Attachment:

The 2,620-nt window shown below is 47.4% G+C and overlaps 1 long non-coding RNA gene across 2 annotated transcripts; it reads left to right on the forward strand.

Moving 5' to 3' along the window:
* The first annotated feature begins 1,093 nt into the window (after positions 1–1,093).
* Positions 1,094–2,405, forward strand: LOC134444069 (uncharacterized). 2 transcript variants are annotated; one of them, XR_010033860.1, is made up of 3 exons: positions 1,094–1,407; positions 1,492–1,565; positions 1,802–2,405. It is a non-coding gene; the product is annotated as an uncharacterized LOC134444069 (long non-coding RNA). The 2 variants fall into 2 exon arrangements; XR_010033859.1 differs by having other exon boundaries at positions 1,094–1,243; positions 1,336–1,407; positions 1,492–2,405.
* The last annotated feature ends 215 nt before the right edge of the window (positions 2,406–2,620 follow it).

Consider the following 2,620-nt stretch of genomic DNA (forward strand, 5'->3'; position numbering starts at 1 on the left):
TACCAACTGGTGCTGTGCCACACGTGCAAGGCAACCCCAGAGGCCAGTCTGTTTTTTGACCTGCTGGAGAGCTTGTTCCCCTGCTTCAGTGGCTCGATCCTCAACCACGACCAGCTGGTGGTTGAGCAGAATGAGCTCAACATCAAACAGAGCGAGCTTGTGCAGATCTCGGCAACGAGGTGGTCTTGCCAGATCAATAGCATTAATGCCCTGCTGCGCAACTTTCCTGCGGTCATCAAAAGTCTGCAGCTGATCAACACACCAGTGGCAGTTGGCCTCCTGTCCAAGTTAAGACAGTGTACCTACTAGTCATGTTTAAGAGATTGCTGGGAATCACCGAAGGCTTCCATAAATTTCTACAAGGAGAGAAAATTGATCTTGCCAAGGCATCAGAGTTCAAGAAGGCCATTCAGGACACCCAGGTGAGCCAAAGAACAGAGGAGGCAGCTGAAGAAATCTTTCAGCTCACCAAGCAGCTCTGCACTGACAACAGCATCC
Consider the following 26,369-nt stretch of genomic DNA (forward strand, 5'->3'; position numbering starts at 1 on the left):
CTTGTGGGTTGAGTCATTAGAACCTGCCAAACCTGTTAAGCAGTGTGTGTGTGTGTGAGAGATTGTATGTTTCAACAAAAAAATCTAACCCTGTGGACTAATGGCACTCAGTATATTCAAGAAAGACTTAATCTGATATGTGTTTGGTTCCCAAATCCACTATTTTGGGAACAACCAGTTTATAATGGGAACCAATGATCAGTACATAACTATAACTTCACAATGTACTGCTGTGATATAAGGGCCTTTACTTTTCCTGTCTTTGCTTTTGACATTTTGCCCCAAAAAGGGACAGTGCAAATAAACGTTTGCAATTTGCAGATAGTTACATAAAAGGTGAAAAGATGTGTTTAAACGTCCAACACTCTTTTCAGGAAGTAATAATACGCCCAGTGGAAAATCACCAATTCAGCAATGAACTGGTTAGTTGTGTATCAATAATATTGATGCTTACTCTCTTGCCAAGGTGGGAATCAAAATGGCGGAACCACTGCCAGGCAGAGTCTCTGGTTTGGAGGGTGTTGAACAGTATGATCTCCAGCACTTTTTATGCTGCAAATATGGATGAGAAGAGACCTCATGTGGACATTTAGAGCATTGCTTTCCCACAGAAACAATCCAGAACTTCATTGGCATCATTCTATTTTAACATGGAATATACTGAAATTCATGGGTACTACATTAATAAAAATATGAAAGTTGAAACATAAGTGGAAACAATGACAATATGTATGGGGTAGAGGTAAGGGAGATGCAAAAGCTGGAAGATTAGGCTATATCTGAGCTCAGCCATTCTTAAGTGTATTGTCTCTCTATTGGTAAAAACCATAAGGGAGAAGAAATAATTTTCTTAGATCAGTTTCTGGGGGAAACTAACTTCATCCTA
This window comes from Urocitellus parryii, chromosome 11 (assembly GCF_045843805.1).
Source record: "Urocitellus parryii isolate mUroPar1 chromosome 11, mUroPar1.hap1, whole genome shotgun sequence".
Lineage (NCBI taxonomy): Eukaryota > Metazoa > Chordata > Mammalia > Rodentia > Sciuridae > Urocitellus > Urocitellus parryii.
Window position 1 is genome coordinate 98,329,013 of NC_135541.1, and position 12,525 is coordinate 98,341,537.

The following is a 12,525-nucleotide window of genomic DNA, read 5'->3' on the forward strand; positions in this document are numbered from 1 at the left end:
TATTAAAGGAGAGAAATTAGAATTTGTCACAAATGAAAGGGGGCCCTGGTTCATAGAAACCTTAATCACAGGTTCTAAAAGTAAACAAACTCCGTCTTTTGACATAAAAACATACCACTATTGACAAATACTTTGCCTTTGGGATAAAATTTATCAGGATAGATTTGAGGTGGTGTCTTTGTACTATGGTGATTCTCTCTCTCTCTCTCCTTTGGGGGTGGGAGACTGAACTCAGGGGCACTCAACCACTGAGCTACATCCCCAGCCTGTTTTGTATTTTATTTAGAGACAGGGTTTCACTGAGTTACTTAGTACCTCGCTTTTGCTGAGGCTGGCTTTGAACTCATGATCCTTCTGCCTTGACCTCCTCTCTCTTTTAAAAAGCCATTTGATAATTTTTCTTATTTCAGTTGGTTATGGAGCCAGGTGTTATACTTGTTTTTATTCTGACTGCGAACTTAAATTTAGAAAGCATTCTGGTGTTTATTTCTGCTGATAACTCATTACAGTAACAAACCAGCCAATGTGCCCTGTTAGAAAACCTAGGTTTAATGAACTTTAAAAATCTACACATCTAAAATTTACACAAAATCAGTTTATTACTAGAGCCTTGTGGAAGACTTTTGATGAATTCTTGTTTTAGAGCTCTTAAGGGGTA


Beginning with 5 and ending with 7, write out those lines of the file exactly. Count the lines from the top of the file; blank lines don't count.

* The last annotated feature ends 215 nt before the right edge of the window (positions 2,406–2,620 follow it).

Consider the following 2,620-nt stretch of genomic DNA (forward strand, 5'->3'; position numbering starts at 1 on the left):
TACCAACTGGTGCTGTGCCACACGTGCAAGGCAACCCCAGAGGCCAGTCTGTTTTTTGACCTGCTGGAGAGCTTGTTCCCCTGCTTCAGTGGCTCGATCCTCAACCACGACCAGCTGGTGGTTGAGCAGAATGAGCTCAACATCAAACAGAGCGAGCTTGTGCAGATCTCGGCAACGAGGTGGTCTTGCCAGATCAATAGCATTAATGCCCTGCTGCGCAACTTTCCTGCGGTCATCAAAAGTCTGCAGCTGATCAACACACCAGTGGCAGTTGGCCTCCTGTCCAAGTTAAGACAGTGTACCTACTAGTCATGTTTAAGAGATTGCTGGGAATCACCGAAGGCTTCCATAAATTTCTACAAGGAGAGAAAATTGATCTTGCCAAGGCATCAGAGTTCAAGAAGGCCATTCAGGACACCCAGGTGAGCCAAAGAACAGAGGAGGCAGCTGAAGAAATCTTTCAGCTCACCAAGCAGCTCTGCACTGACAACAGCATCC